Lambswool stitched three ways

Some soft but steadying Yorkshire-spun lambswool and three fit-for-purpose stitches make up the three-stitch rollneck. So, moss-stitch on the chest, plain most other places, and a strategically deployed rib-stitch, all masterfully knitted by a family-run firm in Nottinghamshire.

First, the wool. Feedback to last year’s Shetland Isle wool was “please soften up”, and this — indecently soft and pliable stuff, spun, oiled, and hand-twisted from the finest lambswool in Yorkshire, by people who have been doing the same thing for 200 years — is the response. Gets on much better with skin, without losing any of the chill-repelling weight; naturally and thumpingly warm stuff, spun so as trap more air than the norm.

The actual act of knitting is a mostly mechanical one, but is handled by a team of highly skilled and experienced artisans in Nottingham, an area of England long steeped in the trade. They are, suffice to say, very good at what they do — each bringing individual care and skill and understanding of the yarn, such that no two roll-necks are quite the same.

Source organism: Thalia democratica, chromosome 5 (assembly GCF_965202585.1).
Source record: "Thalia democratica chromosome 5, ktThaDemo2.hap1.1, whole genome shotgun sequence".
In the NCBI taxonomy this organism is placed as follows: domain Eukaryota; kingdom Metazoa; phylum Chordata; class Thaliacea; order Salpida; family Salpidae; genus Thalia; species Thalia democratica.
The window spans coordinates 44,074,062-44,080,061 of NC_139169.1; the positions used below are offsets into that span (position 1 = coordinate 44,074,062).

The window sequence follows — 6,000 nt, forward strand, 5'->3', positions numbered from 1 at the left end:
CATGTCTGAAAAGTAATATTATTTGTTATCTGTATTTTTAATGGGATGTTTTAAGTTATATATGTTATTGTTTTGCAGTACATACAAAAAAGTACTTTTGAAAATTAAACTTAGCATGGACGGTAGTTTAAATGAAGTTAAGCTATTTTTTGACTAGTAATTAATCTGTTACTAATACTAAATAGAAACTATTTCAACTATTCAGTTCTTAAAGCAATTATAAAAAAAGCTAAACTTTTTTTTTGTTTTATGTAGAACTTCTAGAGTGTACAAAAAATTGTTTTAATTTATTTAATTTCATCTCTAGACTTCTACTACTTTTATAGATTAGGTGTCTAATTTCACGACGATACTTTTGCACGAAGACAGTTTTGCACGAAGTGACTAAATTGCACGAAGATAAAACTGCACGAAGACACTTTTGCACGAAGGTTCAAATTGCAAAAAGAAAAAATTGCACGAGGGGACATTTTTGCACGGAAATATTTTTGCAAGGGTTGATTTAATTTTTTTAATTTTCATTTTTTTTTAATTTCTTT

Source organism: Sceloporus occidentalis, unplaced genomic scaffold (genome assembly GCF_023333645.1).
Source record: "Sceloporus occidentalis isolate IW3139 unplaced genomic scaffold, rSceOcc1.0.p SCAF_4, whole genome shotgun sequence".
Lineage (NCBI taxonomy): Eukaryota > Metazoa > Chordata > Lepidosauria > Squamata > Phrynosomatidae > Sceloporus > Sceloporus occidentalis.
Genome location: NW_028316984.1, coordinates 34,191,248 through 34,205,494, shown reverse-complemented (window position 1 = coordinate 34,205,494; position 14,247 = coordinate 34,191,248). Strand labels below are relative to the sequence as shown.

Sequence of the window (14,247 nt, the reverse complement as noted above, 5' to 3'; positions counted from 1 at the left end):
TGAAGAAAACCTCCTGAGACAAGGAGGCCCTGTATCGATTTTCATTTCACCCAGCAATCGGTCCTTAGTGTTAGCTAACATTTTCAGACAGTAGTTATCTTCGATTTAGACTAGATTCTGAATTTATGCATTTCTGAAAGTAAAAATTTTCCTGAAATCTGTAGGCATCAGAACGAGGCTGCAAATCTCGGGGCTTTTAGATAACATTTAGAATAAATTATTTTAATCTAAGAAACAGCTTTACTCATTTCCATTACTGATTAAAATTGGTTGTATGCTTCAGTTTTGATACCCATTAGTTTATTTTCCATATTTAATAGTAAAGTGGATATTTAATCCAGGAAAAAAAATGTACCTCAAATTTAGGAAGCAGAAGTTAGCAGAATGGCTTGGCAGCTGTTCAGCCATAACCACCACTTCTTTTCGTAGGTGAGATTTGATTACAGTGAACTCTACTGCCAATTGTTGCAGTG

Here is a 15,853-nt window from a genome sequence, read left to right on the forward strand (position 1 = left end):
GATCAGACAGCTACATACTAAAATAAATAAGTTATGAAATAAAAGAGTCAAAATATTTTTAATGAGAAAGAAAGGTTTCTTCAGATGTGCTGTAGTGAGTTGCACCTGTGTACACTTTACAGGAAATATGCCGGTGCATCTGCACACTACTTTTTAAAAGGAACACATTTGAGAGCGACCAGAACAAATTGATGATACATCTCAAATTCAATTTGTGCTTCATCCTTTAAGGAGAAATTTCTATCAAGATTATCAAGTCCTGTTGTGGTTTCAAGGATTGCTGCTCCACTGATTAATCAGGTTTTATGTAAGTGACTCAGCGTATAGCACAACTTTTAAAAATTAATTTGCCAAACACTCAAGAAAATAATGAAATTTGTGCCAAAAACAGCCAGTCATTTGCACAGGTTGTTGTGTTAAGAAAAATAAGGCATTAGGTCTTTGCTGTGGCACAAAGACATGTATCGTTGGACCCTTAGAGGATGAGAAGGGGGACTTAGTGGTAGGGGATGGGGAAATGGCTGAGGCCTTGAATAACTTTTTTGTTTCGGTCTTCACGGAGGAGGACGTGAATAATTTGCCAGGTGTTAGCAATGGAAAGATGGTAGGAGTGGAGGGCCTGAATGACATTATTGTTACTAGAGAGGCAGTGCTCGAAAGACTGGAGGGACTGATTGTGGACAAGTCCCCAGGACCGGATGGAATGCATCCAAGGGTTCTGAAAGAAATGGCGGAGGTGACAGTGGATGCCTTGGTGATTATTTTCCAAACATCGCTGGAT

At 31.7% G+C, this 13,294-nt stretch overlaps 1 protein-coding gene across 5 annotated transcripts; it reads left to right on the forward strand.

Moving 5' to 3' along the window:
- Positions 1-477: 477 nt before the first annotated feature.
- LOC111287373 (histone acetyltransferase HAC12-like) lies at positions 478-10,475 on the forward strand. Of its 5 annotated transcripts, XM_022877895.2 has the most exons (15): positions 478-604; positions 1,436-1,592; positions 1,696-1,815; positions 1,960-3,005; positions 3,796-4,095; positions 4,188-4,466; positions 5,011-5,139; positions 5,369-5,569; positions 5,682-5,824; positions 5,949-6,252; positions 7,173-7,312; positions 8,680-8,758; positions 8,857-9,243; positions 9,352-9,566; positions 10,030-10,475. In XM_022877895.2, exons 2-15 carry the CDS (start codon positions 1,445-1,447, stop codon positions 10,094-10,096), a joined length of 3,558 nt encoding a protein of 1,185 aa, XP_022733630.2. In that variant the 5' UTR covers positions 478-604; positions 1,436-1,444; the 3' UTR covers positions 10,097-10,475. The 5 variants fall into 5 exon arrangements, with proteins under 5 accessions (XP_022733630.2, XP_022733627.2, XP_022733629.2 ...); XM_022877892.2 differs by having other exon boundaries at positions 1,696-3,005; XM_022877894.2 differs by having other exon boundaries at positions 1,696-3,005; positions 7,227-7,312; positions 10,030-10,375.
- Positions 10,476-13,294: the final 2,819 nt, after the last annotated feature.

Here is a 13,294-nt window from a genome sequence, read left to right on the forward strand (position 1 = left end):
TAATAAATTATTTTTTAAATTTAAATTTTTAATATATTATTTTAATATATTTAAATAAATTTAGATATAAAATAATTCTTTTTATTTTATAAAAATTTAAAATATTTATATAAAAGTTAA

There are three stitches at work: moss, plain, and rib. Moss — a hearty and pleasingly dense stitch — is on the chest and back, while plain is used below and on the arms. A two-by-one rib stitch, meanwhile, is used for the neck, cuffs, and welt — blocking warm air at every escape-route. The rib-stitch is particularly handy at the neck, helping it keep shape, hug the neck, but not making things so close-fitting so as to suffocate the wearer.

Another returnee from last winter are the knitted slouch pockets, which sit waist-height on the seam. They’re there if your hands want them, and if they don’t — well, they’re still there, but being on seam means they’re as concealed as such pockets can possibly be.

As the pictures here attest, it’s a narrower, shorter affair than last year’s moss-stitch jumpers — but still with room enough to wear what you like underneath — with much narrower arms to facilitate layering. Speaking of which (layering, not arms) there’ll be many new things with which to layer the roll-neck in the shop in the next few weeks.